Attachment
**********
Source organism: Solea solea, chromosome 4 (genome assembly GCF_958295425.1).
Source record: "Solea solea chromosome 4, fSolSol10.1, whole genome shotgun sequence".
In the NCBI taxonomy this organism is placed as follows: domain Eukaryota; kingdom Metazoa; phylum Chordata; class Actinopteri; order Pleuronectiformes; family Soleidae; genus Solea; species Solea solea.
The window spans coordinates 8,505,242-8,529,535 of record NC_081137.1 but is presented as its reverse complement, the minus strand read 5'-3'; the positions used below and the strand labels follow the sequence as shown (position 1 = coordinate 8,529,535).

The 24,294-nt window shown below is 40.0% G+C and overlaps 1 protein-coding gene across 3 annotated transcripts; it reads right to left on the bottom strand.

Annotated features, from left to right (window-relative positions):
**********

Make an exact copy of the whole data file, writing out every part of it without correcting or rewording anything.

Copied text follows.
Source organism: Solea solea, chromosome 4 (genome assembly GCF_958295425.1).
Source record: "Solea solea chromosome 4, fSolSol10.1, whole genome shotgun sequence".
In the NCBI taxonomy this organism is placed as follows: domain Eukaryota; kingdom Metazoa; phylum Chordata; class Actinopteri; order Pleuronectiformes; family Soleidae; genus Solea; species Solea solea.
The window spans coordinates 8,505,242-8,529,535 of record NC_081137.1 but is presented as its reverse complement, the minus strand read 5'-3'; the positions used below and the strand labels follow the sequence as shown (position 1 = coordinate 8,529,535).

The 24,294-nt window shown below is 40.0% G+C and overlaps 1 protein-coding gene across 3 annotated transcripts; it reads right to left on the bottom strand.

Annotated features, from left to right (window-relative positions):